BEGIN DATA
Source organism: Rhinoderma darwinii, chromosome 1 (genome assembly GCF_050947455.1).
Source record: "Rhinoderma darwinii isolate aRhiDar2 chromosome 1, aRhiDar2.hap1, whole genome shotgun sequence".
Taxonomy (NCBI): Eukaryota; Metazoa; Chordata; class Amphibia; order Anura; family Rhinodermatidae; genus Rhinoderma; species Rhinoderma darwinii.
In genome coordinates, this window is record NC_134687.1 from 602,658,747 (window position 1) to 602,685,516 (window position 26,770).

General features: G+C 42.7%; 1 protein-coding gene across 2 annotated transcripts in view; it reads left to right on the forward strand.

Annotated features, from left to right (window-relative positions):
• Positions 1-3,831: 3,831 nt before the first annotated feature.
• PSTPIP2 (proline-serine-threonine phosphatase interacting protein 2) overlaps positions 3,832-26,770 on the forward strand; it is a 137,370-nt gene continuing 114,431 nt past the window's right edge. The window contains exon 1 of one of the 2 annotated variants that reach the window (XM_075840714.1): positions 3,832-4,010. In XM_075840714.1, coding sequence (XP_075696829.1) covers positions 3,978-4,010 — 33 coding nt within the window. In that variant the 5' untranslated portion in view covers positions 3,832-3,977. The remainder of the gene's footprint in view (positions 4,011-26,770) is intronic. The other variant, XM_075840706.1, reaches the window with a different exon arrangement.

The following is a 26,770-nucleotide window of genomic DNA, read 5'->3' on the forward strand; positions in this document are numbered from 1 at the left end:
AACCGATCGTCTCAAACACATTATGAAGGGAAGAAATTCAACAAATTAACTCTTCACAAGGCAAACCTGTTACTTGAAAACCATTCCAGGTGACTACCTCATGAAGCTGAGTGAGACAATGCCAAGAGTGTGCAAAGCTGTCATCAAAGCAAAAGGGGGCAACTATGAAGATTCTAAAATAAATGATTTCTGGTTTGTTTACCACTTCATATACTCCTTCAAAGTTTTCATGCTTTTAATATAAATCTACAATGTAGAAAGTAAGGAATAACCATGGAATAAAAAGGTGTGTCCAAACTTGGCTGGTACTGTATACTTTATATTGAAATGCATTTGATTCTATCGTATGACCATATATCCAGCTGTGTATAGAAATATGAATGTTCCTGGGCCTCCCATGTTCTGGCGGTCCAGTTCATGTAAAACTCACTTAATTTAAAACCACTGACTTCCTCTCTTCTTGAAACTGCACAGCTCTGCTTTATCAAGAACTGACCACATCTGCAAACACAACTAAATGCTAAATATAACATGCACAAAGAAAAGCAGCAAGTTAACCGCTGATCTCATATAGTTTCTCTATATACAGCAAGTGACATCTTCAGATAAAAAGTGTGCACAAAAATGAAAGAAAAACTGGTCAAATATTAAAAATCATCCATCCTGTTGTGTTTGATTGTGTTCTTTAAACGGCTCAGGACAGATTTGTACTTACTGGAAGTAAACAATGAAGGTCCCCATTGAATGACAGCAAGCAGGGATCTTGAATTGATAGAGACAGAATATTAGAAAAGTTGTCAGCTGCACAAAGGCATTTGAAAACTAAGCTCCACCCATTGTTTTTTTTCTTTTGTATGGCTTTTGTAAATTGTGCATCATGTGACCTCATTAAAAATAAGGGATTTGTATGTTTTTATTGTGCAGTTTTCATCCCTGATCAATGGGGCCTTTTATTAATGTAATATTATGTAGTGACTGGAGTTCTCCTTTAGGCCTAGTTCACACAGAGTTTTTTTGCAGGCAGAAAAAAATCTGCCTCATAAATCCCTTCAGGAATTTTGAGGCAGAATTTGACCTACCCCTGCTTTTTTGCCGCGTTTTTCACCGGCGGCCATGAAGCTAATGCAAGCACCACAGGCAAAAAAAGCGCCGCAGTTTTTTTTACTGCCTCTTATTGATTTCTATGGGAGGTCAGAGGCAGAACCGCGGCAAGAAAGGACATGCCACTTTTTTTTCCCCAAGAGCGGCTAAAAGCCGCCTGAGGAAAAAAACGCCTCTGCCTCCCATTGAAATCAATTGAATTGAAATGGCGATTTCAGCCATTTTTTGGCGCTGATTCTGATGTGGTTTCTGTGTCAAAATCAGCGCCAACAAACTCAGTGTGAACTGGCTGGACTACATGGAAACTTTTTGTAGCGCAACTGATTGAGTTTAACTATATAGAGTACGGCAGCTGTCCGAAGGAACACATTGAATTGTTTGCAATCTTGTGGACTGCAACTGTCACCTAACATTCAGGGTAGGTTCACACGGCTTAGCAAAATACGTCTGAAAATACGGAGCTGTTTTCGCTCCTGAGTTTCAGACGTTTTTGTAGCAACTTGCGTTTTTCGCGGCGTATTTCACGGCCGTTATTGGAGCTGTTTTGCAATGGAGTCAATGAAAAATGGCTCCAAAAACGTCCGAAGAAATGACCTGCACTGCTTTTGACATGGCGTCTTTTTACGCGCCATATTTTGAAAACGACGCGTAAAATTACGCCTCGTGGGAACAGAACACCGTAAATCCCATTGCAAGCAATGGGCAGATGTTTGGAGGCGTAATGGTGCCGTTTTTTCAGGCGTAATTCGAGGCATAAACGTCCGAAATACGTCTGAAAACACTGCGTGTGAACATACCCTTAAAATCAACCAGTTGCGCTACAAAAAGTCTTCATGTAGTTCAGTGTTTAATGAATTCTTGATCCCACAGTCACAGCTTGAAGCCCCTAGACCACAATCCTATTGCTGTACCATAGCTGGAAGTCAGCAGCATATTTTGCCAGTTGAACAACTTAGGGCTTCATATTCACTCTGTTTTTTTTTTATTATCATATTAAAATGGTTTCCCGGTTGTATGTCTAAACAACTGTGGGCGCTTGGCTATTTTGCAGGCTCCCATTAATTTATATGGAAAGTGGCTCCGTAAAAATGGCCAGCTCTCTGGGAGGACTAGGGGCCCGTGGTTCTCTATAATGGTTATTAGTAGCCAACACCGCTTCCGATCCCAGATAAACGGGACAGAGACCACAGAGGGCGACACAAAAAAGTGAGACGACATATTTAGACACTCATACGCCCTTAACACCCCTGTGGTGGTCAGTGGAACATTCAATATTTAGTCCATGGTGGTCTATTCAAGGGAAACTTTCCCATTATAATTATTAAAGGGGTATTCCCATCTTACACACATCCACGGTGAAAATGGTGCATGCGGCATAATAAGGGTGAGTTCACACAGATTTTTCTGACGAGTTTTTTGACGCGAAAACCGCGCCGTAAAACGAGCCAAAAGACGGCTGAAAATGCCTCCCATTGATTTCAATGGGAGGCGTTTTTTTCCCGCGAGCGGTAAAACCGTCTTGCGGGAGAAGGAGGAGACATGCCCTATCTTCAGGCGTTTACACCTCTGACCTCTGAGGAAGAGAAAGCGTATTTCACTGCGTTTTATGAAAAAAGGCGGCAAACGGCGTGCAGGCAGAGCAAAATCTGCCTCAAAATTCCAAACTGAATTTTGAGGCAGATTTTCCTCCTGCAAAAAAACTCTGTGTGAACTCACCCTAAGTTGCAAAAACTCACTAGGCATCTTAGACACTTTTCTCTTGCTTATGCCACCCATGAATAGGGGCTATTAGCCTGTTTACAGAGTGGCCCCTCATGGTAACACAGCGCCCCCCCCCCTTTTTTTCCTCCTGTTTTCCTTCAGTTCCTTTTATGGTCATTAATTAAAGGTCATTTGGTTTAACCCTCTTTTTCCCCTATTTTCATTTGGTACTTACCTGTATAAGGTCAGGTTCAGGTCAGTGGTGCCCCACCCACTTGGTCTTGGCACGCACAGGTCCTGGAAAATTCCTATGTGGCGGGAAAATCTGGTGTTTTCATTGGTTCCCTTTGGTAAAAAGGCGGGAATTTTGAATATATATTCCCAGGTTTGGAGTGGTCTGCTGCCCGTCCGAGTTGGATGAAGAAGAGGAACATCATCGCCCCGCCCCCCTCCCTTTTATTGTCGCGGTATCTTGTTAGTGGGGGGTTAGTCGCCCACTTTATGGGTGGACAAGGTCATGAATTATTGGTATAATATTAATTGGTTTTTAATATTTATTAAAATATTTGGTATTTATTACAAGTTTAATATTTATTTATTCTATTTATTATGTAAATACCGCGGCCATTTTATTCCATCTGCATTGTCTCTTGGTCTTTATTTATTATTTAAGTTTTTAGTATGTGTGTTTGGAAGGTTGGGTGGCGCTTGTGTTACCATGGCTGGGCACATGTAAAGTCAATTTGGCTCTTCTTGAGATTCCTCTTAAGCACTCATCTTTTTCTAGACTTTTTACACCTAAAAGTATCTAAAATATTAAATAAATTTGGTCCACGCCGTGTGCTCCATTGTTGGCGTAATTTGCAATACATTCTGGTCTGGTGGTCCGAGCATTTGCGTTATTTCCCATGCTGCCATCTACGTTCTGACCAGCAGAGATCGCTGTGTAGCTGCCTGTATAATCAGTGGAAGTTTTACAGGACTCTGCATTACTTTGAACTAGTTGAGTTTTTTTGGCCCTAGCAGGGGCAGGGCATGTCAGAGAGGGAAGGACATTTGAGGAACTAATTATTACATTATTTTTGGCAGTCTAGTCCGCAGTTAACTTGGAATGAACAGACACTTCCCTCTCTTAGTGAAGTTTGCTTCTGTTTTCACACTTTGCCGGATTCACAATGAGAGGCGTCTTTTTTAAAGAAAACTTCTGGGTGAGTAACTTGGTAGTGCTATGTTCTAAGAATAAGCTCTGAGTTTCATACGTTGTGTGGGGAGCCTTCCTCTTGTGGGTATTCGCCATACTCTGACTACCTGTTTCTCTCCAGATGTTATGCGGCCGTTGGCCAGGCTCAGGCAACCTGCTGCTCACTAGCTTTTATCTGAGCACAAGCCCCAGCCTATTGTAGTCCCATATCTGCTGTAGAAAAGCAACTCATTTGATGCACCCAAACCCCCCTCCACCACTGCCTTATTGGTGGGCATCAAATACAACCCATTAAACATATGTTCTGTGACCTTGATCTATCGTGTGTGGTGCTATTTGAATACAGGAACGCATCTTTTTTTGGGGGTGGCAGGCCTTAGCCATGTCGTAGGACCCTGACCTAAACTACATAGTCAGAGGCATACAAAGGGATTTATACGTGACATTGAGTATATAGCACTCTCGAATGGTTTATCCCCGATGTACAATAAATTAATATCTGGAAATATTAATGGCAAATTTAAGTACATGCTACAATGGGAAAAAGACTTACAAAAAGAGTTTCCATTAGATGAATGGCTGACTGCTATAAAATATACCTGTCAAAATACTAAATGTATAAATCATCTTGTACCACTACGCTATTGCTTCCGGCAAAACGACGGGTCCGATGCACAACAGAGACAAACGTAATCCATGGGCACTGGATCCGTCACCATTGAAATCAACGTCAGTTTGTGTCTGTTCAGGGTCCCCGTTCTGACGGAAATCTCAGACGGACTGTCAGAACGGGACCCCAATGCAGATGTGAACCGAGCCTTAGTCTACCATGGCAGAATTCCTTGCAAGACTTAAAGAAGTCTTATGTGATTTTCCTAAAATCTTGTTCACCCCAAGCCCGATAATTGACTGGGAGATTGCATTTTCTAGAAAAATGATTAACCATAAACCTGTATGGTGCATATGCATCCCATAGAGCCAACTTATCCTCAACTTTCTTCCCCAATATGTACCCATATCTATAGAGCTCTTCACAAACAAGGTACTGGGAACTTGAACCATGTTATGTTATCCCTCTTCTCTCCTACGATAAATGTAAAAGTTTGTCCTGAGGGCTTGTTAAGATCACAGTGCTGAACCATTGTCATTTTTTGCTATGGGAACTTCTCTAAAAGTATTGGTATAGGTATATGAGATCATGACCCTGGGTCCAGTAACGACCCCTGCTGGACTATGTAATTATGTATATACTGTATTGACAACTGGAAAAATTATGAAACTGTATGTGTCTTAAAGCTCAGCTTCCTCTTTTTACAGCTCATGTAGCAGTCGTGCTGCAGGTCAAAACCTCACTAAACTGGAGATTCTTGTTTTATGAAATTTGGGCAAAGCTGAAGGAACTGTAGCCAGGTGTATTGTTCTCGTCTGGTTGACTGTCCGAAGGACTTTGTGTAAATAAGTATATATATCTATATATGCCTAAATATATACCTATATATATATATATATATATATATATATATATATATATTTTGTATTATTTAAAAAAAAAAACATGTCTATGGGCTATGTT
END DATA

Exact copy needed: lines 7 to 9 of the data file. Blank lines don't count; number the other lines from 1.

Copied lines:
• Positions 1-3,831: 3,831 nt before the first annotated feature.
• PSTPIP2 (proline-serine-threonine phosphatase interacting protein 2) overlaps positions 3,832-26,770 on the forward strand; it is a 137,370-nt gene continuing 114,431 nt past the window's right edge. The window contains exon 1 of one of the 2 annotated variants that reach the window (XM_075840714.1): positions 3,832-4,010. In XM_075840714.1, coding sequence (XP_075696829.1) covers positions 3,978-4,010 — 33 coding nt within the window. In that variant the 5' untranslated portion in view covers positions 3,832-3,977. The remainder of the gene's footprint in view (positions 4,011-26,770) is intronic. The other variant, XM_075840706.1, reaches the window with a different exon arrangement.

The following is a 26,770-nucleotide window of genomic DNA, read 5'->3' on the forward strand; positions in this document are numbered from 1 at the left end: